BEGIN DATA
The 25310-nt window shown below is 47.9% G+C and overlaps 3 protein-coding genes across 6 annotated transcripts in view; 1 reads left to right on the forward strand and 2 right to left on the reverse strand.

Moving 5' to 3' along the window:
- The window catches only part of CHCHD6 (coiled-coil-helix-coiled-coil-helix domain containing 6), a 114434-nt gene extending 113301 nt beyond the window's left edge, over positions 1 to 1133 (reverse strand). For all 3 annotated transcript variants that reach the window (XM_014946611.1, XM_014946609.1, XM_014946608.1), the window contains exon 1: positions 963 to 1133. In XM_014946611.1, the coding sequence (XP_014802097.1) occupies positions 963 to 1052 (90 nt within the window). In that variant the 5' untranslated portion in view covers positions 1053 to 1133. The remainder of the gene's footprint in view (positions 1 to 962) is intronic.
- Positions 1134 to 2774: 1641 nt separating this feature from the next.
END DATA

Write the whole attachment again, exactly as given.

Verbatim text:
The 25310-nt window shown below is 47.9% G+C and overlaps 3 protein-coding genes across 6 annotated transcripts in view; 1 reads left to right on the forward strand and 2 right to left on the reverse strand.

Moving 5' to 3' along the window:
- The window catches only part of CHCHD6 (coiled-coil-helix-coiled-coil-helix domain containing 6), a 114434-nt gene extending 113301 nt beyond the window's left edge, over positions 1 to 1133 (reverse strand). For all 3 annotated transcript variants that reach the window (XM_014946611.1, XM_014946609.1, XM_014946608.1), the window contains exon 1: positions 963 to 1133. In XM_014946611.1, the coding sequence (XP_014802097.1) occupies positions 963 to 1052 (90 nt within the window). In that variant the 5' untranslated portion in view covers positions 1053 to 1133. The remainder of the gene's footprint in view (positions 1 to 962) is intronic.
- Positions 1134 to 2774: 1641 nt separating this feature from the next.